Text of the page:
Western Carolinas League (1973)
Affiliation Change: 1974 (Orangeburg Dodgers)
Stadium: Mirmow Field
Owner: Verner Ross
The team’s name and the St. Louis Cardinals logo on the program cover would seem to identify the club as a low-level (single-A) farm club of St. Louis. However, the typically reliable guys at baseball-reference.com identify the team as a co-op club. Rare today, co-op farm teams popped up occasionally back in the 1970’s and 1980’s. Rather than have a single Major League parent club, multiple Major League clubs contributed players to the roster. It was an arrangement of last resort and these loaner players were often held in low regard. Co-op teams frequently finished near the bottom of the standings. The 1973 Orangeburg Cardinals last place 50-72 record might lend some circumstantial support to baseball-reference.com’s identification of the team as a co-op operation.
Following the 1973 season, the Los Angeles Dodgers took over the Western Carolinas League farm club in Orangeburg. The Orangeburg Dodgers also lasted just one season at Orangeburg’s Mirmow Field before pulling out at the end of 1974. Pro baseball has never returned to the city.
The most notable figure involved with the team was field manager Jimmy Piersall. Piersall was a talented outfielder in the Major Leagues from 1950-1967. Although a two-time All-Star with the Boston Red Sox, his on-field abilities were overshadowed by his erratic behavior and public battle with mental illness. Piersall was institutionalized in his early twenties during his time with the Boston Red Sox. At the time, his troubles were attributed variously to a domineering father who pushed him to excel at baseball and to nervous exhaustion. Today it is commonly understood that Piersall suffers from bi-polar disorder. His story was turned into the autobiography Fear Strikes Out, later a movie with Anthony Perkins portraying Piersall.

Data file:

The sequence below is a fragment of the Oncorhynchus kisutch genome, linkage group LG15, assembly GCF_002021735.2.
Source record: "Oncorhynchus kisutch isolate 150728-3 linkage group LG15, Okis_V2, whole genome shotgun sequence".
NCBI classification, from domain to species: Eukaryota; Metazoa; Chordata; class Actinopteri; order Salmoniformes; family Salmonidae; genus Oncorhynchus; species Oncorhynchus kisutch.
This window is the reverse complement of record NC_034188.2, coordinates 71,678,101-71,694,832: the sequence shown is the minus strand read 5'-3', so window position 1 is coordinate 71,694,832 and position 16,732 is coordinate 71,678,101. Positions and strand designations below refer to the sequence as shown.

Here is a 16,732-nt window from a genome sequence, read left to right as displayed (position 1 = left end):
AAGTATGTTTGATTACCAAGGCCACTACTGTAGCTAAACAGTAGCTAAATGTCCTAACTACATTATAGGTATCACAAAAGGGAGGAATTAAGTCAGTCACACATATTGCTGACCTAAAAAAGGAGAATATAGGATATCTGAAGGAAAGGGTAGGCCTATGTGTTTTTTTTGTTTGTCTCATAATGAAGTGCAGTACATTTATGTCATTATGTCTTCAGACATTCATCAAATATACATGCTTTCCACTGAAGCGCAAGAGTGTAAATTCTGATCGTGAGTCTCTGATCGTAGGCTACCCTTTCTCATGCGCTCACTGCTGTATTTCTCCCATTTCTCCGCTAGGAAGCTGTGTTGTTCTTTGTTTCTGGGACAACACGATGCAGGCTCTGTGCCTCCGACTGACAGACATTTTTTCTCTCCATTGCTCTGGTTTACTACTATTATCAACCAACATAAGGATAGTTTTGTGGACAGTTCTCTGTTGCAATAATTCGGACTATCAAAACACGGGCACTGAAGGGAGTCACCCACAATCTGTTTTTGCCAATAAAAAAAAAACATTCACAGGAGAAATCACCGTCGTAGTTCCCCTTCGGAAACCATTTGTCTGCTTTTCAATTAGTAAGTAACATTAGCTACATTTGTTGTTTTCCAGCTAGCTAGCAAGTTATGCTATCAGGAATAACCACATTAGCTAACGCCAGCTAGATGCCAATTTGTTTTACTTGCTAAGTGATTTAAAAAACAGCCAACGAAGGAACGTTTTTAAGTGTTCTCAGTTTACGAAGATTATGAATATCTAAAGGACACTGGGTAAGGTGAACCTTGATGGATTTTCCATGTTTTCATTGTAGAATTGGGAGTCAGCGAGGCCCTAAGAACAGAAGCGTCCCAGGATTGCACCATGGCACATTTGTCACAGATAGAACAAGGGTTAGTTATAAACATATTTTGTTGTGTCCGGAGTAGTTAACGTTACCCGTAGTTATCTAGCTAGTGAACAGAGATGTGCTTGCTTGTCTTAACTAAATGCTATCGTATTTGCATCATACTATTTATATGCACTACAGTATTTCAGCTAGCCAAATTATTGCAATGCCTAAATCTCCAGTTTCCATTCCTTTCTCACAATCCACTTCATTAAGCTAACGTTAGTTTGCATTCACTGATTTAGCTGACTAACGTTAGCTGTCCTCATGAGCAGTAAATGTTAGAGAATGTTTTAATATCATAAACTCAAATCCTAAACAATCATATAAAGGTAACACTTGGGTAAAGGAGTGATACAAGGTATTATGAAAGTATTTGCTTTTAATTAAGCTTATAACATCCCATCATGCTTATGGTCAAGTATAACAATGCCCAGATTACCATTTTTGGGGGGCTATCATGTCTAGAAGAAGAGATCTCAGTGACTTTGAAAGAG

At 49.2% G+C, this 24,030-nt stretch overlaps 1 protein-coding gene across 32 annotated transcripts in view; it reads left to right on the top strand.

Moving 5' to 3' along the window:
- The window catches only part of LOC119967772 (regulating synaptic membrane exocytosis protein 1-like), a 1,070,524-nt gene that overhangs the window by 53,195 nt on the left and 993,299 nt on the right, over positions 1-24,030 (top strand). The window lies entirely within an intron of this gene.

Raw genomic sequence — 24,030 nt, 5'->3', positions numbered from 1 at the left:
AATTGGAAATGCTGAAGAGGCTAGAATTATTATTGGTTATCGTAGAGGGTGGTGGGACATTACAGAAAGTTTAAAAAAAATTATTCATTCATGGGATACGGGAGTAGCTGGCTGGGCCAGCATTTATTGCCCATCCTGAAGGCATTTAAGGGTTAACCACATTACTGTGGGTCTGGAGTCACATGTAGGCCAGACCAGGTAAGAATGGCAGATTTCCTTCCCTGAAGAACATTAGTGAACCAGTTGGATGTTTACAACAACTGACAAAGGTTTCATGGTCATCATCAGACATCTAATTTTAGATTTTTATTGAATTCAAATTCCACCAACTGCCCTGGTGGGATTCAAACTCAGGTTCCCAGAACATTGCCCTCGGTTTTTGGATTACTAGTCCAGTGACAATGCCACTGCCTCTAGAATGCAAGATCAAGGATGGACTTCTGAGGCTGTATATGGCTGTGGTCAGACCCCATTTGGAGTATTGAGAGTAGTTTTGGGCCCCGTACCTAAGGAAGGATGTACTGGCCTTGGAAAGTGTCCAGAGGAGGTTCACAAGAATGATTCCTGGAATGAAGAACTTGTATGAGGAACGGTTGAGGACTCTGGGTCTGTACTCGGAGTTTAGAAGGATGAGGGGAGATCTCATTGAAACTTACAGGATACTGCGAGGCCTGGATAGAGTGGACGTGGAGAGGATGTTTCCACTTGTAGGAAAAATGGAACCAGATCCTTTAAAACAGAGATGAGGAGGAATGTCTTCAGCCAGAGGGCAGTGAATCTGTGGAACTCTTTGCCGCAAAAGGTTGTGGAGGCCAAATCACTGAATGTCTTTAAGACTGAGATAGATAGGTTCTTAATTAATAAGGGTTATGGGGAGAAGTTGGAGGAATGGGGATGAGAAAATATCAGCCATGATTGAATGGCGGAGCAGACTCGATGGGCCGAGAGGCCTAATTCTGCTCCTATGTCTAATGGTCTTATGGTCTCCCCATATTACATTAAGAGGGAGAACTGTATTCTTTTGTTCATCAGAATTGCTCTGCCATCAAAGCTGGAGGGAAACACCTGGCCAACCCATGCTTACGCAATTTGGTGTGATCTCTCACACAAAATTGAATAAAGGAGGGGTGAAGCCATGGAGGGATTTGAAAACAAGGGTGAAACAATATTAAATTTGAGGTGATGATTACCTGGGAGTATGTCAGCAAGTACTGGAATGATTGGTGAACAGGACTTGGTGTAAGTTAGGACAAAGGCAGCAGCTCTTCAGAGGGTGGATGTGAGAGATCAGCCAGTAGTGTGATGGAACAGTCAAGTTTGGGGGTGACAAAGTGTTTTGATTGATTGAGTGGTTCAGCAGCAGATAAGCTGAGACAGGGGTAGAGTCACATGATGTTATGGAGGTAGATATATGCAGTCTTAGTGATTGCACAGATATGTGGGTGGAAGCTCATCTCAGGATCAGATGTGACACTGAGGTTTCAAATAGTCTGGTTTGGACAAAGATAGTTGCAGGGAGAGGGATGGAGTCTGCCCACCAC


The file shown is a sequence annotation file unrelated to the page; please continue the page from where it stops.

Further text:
Brian Merzbach over at BallparkReviews.com has some nice photos of Orangeburg’s Mirmow Field. Brian points out that the field is rather nice (by 1970’s standards) and it’s somewhat surprising that pro ball had such a short stay there before rising stadium standards rendered the facility obsolete in the late 1980’s.
Back in the days of the Western Carolinas League (1960-1979), programs such as this represented a substantial portion of a team’s annual advertising revenue. Today, the printed game program itself has become nearly obsolete. But back in 1973, it was a simpler time and advertisers, such as this comically plainspoken Orangeburg chiropractor, just wanted get a simple message across…